You should browse your device manufacturer's website to access the specifications for your device. 

a person in front of the screen

The requirements for using HDR on Windows, version 1709 or later, are shown below.

  • The display interface should have a minimum brightness of 300 nits.
  • The display should allow you to control its backlight.
  • The graphics card of the display should be integrated and compatible with PlayReady hardware digital rights management. This graphics card specification caters to its protection. It should also have the recommended codecs (10-bit video decoding). Such codecs may include AV1, VP9, and HEVC.
  • The manufacturer should have enabled HDR on the device.

External Displays

To play or stream HDR video on Windows 10 on an external display, the display and the PC need to be compatible with HDR. 

The list below shows the requirements for using HDR on an external display.

  • The external display must be compatible with HDR 10. 
  • The external display should support HDMI version 2.0 or DisplayPort version 1.4 input connectivity.
  • The external display should have DisplayHDR certification.
  • The graphics card of the display should be integrated and compatible with PlayReady hardware digital rights management. This graphics card specification caters to its protection. It should also have the recommended codecs (10-bit video decoding). Such codecs may include AV1, VP9, and HEVC.
  • The graphics card drivers on your PC should be the latest version. That is WDDM. You can update your graphics card through the Windows Update in the PC's Settings manual or visit your PC manufacturer's website. 

To check for the specific specifications for your external display and the PC, you should visit the manufacturer's website. 

3 monitors in different sizes

Is HDMI 2.1 Required for HDR?

HDMI 2.1 standard is built with features that enable dynamic HDR. HDR10+ and Dolby Vision are compatible with dynamic metadata. This compatibility allows HDMI 2.1 standard and another HDMI cable to support HDR. HDMI 2.1 is the most recent version of HDMI that supports high resolutions, refresh rates, and, most importantly, the bandwidth range. It can support 8K resolution at 60 Hertz refresh rate and 4K resolution at 120 Hertz refresh rate. It can also support up to 10K resolution. 

The benefits of using HDMI 2.1 include its support for a higher bandwidth range of up to 48 Gbps that allows for fast data transfer. Its support for a higher resolution of up to 10K will enable it to display clear and quality images. The cable also supports higher frame rates and resolutions and is compatible with modern monitors, PCs, PlayStation 5, Xbox Series X, and other devices. For HDMI 2.1 monitors, you'll need an HDMI 2.1 cable to connect your monitor to the PC to enjoy the full benefits of HDR.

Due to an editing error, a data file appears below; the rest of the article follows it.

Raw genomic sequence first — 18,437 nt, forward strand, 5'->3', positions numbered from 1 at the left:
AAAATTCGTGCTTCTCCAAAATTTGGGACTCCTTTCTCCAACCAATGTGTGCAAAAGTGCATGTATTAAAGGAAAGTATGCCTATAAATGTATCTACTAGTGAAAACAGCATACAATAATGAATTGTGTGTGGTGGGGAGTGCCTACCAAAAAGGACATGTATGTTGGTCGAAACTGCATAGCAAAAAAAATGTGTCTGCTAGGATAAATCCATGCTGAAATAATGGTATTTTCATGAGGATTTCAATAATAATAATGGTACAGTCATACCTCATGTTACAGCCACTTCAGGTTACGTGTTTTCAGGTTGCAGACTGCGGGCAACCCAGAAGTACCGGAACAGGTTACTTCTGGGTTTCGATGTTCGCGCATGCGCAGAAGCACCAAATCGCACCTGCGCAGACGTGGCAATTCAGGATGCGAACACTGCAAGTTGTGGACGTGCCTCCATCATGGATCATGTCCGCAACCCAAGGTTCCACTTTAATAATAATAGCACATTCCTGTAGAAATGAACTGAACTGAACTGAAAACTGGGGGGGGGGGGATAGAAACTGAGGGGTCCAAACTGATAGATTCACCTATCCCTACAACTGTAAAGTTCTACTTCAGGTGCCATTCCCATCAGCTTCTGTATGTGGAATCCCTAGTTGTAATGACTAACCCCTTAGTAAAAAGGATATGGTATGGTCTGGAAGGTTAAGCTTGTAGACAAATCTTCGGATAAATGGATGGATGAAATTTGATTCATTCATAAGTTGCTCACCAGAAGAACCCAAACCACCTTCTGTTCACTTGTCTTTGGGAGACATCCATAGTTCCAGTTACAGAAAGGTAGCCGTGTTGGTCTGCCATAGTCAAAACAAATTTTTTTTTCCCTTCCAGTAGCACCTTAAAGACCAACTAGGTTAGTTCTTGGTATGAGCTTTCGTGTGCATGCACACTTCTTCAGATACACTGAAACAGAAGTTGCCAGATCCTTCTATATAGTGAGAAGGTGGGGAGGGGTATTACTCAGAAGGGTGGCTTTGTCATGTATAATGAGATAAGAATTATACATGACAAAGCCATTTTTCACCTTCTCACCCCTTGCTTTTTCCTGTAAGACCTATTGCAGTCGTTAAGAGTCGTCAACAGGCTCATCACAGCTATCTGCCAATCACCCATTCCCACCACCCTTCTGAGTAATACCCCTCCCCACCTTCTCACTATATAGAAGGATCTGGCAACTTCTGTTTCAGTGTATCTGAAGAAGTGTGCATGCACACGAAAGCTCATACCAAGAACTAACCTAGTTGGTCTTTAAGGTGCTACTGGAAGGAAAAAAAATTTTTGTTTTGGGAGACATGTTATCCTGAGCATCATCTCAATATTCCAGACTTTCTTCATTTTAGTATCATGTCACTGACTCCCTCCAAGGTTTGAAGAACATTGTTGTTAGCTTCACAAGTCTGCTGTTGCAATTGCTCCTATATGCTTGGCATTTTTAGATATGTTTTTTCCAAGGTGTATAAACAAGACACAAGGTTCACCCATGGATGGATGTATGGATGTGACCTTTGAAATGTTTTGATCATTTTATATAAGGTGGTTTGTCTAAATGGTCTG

What Should the Screen Resolution Be for HDR?

The screen resolution for HDR should be 3840 x 2160. This screen resolution is the recommended resolution for HDR. The stated resolution is a 4K resolution. That explains why most HDR-compatible TVs are 4K TVs. an HDR display has a higher dynamic range than SDR. They also have no less than 10-bit color depth. You'll enjoy the full HDR advantage if you use a PC or monitor with a resolution of 3840 x 2160. However, HDR is also available on lower resolution monitors and PCs like 1080 pixels resolution and 2K pixels resolution. 

The relationship between HDR and screen resolution is that HDR represents the range of colors between the brightest and darkest parts. On the other hand, screen resolution represents the total number of pixels on a display interface's vertical and horizontal axis. The higher the pixel count (screen resolution), the more compatible the HDR feature is. 

a person watching tv

What is HDR Good For?

What the HDR is good for is listed below.

  • Gaming
  • Movies
  • Work
  • Design
  1. Gaming

High Dynamic Range (HDR) affects your gaming performance and experience in several ways. First, your monitor's color performance and integrity become stable, allowing you to have an accurate view of graphics and images in your gameplay. HDR also supports deeper saturation, increases the contrast of the display, and presents clear displays of brighter images while at the same time showing enough details of dark scenes. All these features improve the performance of your monitor while gaming. It also enhances your overall gaming experience. 

While gaming, darker scenes may present challenges distinguishing between partners and enemies. HDR has a diverse contrast that allows you to distinguish and identify your gaming enemies, enhancing your gaming performance in the long run. You won't experience problems in bright conditions, too, as HDR allows for higher brightness to enable you to see dark scenes without issues. HDR improves the display quality when gaming without compromising the monitor's performance. The monitor, the PC, and the game need to be HDR-ready for you to enjoy the full HDR gaming benefits. 

HDR is increasingly becoming crucial and widely used in AAA games. These games include Horizon Zero Dawn, Gears of War 5, and The Last of Us. These games are competitive games that need HDR support for absolute performance. You'll therefore need to have the best gaming monitor that supports HDR. 

So, what are the best monitors for gaming? The best monitors for gaming are the monitors that meet the minimum specification requirements for the various games. These monitors have high refresh rates, fast response time, high frame rates, and variable refresh rates.